“How did we ever lose our way on vocational education? Why did we put it down? Why did we not understand its value?” – Ohio Governor John Kasich, State of the State, February 24, 2014.
As Ohio’s governor rightly remarks, vocational education and the students who participate in it have been second-class citizens for too long. I know that from my own experience attending a Western Pennsylvania high school during the late 1990s, where—permit me to be blunt—our school’s “vo-tech kids” were generally put down, disparaged, and ostracized by other students.
Don’t just take my word for it, however. Surveys call attention to the negative perception of vocational education (a.k.a., “career-and-technical education” or CTE). A study in 2000 found that the “underlying theme” voiced by those in vocational education was the need to “change the perception that CTE offers an inferior curriculum, appropriate only for those students who cannot meet the demands of a college-preparatory program.” Similarly, research for the Nebraska Department of Education in 2010 concluded, “Substantial proportions of Nebraskans believe that CTE students are not respected as students who take more traditional academic courses.”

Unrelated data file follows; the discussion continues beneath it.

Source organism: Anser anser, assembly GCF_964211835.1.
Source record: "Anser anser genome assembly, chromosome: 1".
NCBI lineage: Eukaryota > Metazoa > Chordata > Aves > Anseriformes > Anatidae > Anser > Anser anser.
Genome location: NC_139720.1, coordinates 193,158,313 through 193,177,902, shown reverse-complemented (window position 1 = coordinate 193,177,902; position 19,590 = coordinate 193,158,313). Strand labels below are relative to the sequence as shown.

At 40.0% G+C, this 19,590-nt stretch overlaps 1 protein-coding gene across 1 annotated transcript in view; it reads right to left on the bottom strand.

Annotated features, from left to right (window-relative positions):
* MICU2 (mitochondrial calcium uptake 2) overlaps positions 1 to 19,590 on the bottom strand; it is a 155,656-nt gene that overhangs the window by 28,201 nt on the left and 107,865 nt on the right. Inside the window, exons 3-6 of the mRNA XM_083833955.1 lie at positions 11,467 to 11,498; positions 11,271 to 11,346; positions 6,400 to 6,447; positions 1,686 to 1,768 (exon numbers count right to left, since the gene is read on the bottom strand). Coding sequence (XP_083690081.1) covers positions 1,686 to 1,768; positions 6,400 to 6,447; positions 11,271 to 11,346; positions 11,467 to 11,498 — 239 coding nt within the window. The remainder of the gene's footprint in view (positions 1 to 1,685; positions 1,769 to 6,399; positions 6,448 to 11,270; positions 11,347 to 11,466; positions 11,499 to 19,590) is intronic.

Marc Tucker of the National Center on Education and the Economy casts some historical light on the demise of vocational education, particularly as it pertains to urban school systems:
Prior to that decade [the 1970s], most medium and large cities had vocational high schools for the trades, many of which were highly regarded selective institutions. . . . But, in...